This unspeakable sloth will persist throughout today. After a light breakfast Herself and I plan a short New Year’s trail run. At some point the black-eyed peas and cornbread will make an appearance, and the burritos smothered in green may get an encore, too. The raspberry cobbler, alas, is a goner.

Meanwhile, happy happy joy joy to thee and thine, and a thousand thank-yous for popping round the old cracker barrel during 2017. Let’s do it some more in 2018.

Barbarians at the gates

November 26, 2017

Semper felinus.

An old friend and colleague, Steve Frothingham of Bicycle Retailer and Industry News, popped round for a short visit yesterday, bringing his special lady Diane and their two largish dogs.

The chair recognizes the Minister for Photography.

Field Marshal Turkish von Turkenstein (commander, 1st Feline Home Defense Regiment) immediately declared a red alert, and he and aide-de-camp Miss Mia Sopaipilla stationed themselves at the sliding glass door leading to the back patio, both of them puffed up to Death Star size.

Mister Boo, a 4-F, conscientious objector and suspected canine sympathizer, was interned in the kitchen, where he sang “Kumbaya” softly to himself before nodding off to dream of lunch, snacks and dinner.

Once the invaders had retreated the all-clear was sounded and the commander and his staff assumed a more relaxed defense posture. That is all.

No turkey, but a trot

November 24, 2017

Black Friday me arse. Here in the Duke City we’re expecting blue skies, a high near 70, and no bloody shopping.

Another Thanksgiving done and dusted. A thousand thank-yous to everyone who continues to pop round to the rumormongery, if only to see whether I’ve croaked and left them a slightly used bicycle or two or three.

Posole verde on the fire.

We kept it light this year. Neither family nor friends were in attendance (we phoned Herself the Elder, my sister, and our former Bibleburg tenant Judy) and thus the kitchen drudgery was nothing out of the ordinary.

I cooked a simple posole verde based on a recipe by Rodrigo Bueno, Herself whipped up a raspberry cobbler, and that was that. No leftover turkey, stuffing, potatoes, gravy and whatnot for snacking purposes, but the post-feast cleanup was greatly expedited.

Before sitting down to eat we went out for a short and leisurely run, neither of us having legged it around and about for a while. It was a gorgeous November day, with temps in the 60s and nothing but blue sky overhead.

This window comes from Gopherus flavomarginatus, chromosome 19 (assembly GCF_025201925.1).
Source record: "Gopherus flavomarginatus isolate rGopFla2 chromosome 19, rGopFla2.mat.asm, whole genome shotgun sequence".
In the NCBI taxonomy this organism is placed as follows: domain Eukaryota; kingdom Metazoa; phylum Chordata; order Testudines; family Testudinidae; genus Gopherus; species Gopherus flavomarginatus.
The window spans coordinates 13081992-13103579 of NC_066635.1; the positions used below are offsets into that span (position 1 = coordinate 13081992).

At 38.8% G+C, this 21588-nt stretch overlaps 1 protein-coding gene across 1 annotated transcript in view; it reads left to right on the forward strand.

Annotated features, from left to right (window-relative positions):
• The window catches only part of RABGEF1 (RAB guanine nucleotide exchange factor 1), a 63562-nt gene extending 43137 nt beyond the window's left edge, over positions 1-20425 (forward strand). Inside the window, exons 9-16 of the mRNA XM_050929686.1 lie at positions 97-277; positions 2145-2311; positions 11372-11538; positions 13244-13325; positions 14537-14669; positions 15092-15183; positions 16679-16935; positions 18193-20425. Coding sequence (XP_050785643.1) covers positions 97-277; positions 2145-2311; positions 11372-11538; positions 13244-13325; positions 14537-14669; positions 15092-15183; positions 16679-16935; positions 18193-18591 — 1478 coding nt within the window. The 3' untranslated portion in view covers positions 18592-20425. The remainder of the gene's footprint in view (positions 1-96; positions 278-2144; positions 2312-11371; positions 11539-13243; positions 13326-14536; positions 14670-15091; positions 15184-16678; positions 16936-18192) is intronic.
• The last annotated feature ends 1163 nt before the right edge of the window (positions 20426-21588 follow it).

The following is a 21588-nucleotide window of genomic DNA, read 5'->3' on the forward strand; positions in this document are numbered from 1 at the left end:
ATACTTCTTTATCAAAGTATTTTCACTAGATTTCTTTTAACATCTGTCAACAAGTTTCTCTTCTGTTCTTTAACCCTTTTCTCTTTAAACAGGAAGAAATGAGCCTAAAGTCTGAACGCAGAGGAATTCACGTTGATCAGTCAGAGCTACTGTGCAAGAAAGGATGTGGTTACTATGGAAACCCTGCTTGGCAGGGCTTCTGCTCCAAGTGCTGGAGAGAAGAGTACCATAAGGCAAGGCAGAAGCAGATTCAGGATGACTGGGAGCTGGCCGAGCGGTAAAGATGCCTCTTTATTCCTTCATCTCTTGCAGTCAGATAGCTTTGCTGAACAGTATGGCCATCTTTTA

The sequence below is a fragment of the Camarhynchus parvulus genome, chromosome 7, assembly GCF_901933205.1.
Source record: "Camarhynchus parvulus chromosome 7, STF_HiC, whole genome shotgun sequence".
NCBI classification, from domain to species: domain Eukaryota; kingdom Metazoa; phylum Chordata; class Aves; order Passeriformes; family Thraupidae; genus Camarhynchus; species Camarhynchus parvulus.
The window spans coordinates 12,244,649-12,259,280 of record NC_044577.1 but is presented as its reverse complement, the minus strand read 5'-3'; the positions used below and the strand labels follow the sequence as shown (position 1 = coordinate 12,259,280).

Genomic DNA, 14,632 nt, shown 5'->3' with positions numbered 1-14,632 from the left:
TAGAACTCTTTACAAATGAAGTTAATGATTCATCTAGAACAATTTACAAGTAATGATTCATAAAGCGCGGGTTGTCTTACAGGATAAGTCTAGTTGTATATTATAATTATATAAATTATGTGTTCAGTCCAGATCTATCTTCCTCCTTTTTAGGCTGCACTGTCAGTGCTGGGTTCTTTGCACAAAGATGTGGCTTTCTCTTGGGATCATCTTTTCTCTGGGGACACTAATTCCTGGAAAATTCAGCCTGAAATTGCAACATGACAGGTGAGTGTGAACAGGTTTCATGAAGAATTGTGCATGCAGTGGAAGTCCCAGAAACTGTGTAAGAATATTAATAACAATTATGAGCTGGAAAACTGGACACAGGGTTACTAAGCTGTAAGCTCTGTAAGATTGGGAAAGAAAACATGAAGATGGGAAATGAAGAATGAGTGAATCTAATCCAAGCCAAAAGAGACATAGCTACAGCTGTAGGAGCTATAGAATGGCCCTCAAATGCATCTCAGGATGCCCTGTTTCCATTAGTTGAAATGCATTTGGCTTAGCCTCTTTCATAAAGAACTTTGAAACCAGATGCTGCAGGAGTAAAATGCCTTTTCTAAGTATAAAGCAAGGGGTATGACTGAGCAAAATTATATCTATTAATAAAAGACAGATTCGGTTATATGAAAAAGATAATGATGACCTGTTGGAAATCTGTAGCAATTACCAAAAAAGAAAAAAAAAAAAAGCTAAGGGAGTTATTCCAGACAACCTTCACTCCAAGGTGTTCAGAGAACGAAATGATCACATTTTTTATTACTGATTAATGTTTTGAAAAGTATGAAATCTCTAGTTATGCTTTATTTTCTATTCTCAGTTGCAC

Indeed, it was so pleasant we gave the cats a good airing, too, and they spent the rest of the day snoozing in their respective towers by a window.

Field Marshal Turkish von Turkenstein (commander, 1st Feline Home Defense Regiment), keeps an eye peeled for Rooski ratfuckers.

Ordinarily we watch “Home for the Holidays” on Thanksgiving, but this year we opted for a few episodes from season two of “Baskets,” a weird little series starring Zach Galifianakis. It’s not for everyone — especially now, since disgraced weirdo Louis C.K. is one of the co-creators and producers — but it’s definitely … different.

Elsewhere, there’s nothing different about the way special counsel Robert Mueller is pressing his inquiry into the Rooski ratfucking of the 2016 elections.

Miss Mia Sopaipilla favors a sunny spot underneath the yard art.

The Old Wise Heads speculate that Mike Flynn has rolled over and begun chirping canarylike arias, which is generally what happens when the laws have you by the short and curlies and wish to grab hold of someone a little higher up the criminal chain of command.

It’s probably a tad early to give thanks. But may we please have a few indictments neatly wrapped and under the tree by Christmas, Santa baby?

California dreamin’

October 21, 2017

The mornings are a little cloudier and a little cooler in October.

Green chile stew for dinner. Oatmeal for breakfast.

Oh, yeah: It’s definitely fall in New Mexico.

Reheating the leftovers for Friday-night dinner.

My old newsie pal Merrill stopped by Thursday on the final leg of his move from Noo Yawk City to Santa Rosa. Thus the green chile stew. Merrill was in the mood for Mexican food, but the best beaneries are way over on the north side, and I figured he’d had enough driving for one day (central Oklahoma to the Duke City). So I got out in that kitchen and rattled those pots and pans.

There was some brief discussion of a bike ride. Merrill had a two-wheeler in his rig, but it was a road bike and his shoes were for the mountain variety, and while even I can handle a quick pedal swap, he had the itch to move a little faster and a little farther.

So off he went, bright and early on Friday, ticking off the 830 miles between here and his brother’s house in Simi Valley, California.